INTERVENTION BY THE HOLY SEE
INTERVENTION BY H.E. MSGR. CELESTINO MIGLIORE
Tuesday, 4 November 2003
The Holy See is daily and acutely aware of the scourges that afflict refugees, displaced persons, returnees, migrants and stateless persons. It regards their dignity as foremost and has made every effort to respond, in cooperation with the Office of the United Nations High Commissioner for Refugees (UNHCR) and other international agencies, to the transnational nature of the challenge.
They have always been the object of concern and deep consideration for the Holy See. Its cooperation in these matters with the United Nations goes back to the aftermath of World War II. In 1951 the Holy See was asked to be a member of the Advisory Committee on Refugees. Moreover, through various agencies of the Catholic Church, it has accumulated vast experience in working with refugees, migrants, internally displaced and stateless persons.
The international community must make fresh efforts to implement the great humanitarian ideal which is at the heart of the UNHCR's mission: the protection of refugees and the defense and promotion of their dignity. This emphasis on human dignity, human rights and solidarity comes from the natural moral foundation of the equal dignity of all.
The protection of refugees also entails meeting the special needs of refugee women and, in particular, children. In some places, up to 70 percent of refugees are children, who become refugees at the rate of many thousands per day. Some of them have lived their entire life in a refugee camp. In a broader spectrum, 80 percent of children living with HIV/AIDS in the world are to be found in Africa, the second largest asylum region of the global refugee population.
In addition, as the report of the UNHCR points out, much remains to be done in terms of access of refugee children to education. Only 50 percent of refugee children are enrolled in the four lowest grades and a mere 12 percent in the four highest grades. In fact, providing them with education remains an essential means to help avert dangers such as military recruitment, exploitation, abuse and trafficking.
To date, the list of refugees, asylum-seekers, internally displaced and stateless persons still number in the millions. In this regard, it is worrying to note from the UNHCR report that some elements of the media and even some political figures have continued to portray asylum-seekers, refugees and stateless persons with unfair suspicion and prejudice. This unfortunate portrayal sometimes contributes to make them victims of humiliation, persecution and even violence.
The Holy See, through the Pontifical Council for Migrants and Itinerant People, the Pontifical Council Cor Unum, Caritas International and other charitable agencies, is doing its share, in cooperation with other agencies, notwithstanding the enormous amount of work yet to be done. However, greater efforts are needed to address the increasing flow of refugees, asylum-seekers and internally displaced persons in different parts of the world, often the consequence of ongoing conflicts and upheavals, persecution of minorities, denial of human rights and uncertainty about the future.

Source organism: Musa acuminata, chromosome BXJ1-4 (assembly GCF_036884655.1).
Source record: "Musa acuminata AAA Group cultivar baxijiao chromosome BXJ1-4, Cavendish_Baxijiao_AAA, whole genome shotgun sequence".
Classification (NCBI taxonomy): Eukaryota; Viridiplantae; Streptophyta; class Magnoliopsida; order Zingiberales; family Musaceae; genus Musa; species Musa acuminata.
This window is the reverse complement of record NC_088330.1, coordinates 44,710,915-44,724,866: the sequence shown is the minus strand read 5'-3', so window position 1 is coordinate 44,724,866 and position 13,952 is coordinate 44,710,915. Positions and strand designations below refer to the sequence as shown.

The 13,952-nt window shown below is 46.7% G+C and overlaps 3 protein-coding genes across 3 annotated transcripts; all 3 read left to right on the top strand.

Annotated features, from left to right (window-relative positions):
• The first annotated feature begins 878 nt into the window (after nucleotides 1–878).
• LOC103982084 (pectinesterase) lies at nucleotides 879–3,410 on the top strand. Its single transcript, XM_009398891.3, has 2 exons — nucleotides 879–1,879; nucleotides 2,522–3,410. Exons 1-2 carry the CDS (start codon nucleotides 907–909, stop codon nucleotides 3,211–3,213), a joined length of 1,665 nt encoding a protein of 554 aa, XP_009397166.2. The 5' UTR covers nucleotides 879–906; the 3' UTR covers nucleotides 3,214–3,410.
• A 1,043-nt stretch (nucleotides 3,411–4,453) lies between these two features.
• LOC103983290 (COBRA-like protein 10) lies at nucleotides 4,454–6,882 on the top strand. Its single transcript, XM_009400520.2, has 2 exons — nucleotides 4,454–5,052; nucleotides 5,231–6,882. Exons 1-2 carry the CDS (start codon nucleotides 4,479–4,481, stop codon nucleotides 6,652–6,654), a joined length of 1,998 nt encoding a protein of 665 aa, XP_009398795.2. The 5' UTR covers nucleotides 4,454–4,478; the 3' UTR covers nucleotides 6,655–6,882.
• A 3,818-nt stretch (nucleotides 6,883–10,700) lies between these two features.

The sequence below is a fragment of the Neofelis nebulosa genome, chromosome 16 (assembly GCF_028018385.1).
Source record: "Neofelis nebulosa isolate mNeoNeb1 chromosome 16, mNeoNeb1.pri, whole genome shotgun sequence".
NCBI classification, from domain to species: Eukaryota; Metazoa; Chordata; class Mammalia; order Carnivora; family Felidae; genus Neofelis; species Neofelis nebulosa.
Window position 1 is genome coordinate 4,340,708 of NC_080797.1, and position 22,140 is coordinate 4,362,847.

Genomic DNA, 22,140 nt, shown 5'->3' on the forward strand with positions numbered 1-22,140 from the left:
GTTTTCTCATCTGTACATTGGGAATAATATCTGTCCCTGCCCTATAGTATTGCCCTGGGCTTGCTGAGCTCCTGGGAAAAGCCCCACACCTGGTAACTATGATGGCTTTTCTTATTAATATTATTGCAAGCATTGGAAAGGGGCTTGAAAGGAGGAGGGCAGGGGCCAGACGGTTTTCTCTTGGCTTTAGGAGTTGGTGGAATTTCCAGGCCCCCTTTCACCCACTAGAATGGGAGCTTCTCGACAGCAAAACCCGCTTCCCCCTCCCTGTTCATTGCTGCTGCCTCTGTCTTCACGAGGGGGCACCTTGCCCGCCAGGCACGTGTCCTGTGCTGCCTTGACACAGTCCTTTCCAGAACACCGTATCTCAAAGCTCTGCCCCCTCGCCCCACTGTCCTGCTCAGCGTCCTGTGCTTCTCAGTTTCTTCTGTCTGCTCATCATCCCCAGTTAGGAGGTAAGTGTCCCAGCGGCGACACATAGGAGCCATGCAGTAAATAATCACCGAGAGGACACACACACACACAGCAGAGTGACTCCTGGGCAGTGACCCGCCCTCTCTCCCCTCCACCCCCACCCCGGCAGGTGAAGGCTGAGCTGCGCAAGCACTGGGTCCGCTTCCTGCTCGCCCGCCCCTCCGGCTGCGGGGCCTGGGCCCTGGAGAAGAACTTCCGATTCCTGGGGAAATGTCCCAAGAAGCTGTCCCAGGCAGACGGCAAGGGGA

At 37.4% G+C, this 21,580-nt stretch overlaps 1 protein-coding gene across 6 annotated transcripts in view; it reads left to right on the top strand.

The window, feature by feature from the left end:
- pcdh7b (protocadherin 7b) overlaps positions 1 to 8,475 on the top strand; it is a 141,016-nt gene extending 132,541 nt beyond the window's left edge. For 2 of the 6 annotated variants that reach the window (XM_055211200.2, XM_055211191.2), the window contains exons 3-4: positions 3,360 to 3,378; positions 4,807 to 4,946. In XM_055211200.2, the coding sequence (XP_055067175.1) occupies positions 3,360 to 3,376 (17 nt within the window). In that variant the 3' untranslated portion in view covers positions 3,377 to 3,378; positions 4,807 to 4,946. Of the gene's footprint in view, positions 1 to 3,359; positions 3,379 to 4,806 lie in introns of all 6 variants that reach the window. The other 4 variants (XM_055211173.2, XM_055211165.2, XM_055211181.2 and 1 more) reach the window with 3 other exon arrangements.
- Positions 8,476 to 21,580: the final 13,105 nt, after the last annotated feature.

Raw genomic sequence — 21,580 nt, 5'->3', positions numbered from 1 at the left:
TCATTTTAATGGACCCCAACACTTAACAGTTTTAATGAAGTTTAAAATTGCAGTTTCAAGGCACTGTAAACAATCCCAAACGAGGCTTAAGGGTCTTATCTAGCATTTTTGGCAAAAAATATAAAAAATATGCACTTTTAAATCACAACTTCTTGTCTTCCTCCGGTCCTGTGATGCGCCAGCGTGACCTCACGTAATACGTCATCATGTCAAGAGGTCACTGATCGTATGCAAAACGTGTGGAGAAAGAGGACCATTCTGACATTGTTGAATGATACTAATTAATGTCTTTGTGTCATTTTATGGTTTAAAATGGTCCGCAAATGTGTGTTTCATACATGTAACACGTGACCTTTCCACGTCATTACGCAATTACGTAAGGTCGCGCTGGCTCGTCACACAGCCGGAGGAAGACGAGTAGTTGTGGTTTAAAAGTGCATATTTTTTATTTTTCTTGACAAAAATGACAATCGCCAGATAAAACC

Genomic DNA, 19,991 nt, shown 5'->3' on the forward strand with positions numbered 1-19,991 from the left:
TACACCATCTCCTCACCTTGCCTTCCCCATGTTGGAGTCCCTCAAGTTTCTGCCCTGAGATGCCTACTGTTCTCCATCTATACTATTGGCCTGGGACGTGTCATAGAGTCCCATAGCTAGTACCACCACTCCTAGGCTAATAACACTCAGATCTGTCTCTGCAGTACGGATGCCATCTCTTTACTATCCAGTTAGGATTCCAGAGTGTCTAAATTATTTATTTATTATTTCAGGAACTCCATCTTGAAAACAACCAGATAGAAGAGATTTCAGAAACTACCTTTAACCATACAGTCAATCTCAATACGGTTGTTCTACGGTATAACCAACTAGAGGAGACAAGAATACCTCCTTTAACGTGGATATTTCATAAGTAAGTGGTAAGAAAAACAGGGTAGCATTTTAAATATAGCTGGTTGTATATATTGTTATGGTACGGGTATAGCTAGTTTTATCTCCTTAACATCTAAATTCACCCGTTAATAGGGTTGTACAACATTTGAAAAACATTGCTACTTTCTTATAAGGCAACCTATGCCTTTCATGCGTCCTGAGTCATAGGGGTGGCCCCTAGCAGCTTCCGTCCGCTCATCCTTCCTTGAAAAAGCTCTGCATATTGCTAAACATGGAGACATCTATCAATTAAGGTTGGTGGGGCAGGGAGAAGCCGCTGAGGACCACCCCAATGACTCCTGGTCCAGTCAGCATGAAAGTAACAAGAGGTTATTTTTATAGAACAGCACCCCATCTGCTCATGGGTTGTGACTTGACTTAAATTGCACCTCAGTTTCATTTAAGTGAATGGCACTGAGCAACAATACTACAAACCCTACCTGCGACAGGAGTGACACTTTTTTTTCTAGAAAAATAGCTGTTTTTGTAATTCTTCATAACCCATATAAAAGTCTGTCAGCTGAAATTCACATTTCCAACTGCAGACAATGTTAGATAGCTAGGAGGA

The Holy See supports UNHCR's operational efforts to protect refugees' human dignity and to ensure their basic rights and family reunification.
My delegation welcomes the 2004 call of the UNHCR for effective cooperation in burden sharing and the search for durable solutions. We note the advantages of greater linkage between the UNHCR and partners within and outside the U.N. system, including collaboration with the U.N. Development Group and with the informal Geneva Migration Group.
In this regard, my delegation also welcomes the initiative of the Population Division of the Department of Economic and Social Affairs when it convened the two Coordination Meetings on International Migration this year, one last July and the other in October. The partnerships and inter-disciplinary information sharing among these more than 20 U.N. programmes, agencies and other international organizations shall be a useful technical reinforcement for a balanced consultative process among the migrants' and refugees' country of origin and destination. My delegation hopes that it will serve to bridge the gap between magnanimity on the one side and preoccupation for national security on the other.
Throughout history, migration has always been a phenomenon that leaves a mark on receiving countries. While studies demonstrate that individual migrants and their families benefit from migration, cooperative migration management, freed from too nationalistic and mercantilist interests, can be an instrument towards development. This has been the working conviction of the International Organization for Migration (IOM).
Besides acknowledging the connection between migration management and development, the Holy See has also the compelling vision and unwavering trust that migrants possess innate potentials and capacity to make their own contribution to society, when they are given a chance to feel their dignity and worth. We are encouraged that this vision is also reflected in the latest UNHCR Report.
Thank you, Mr Chairman.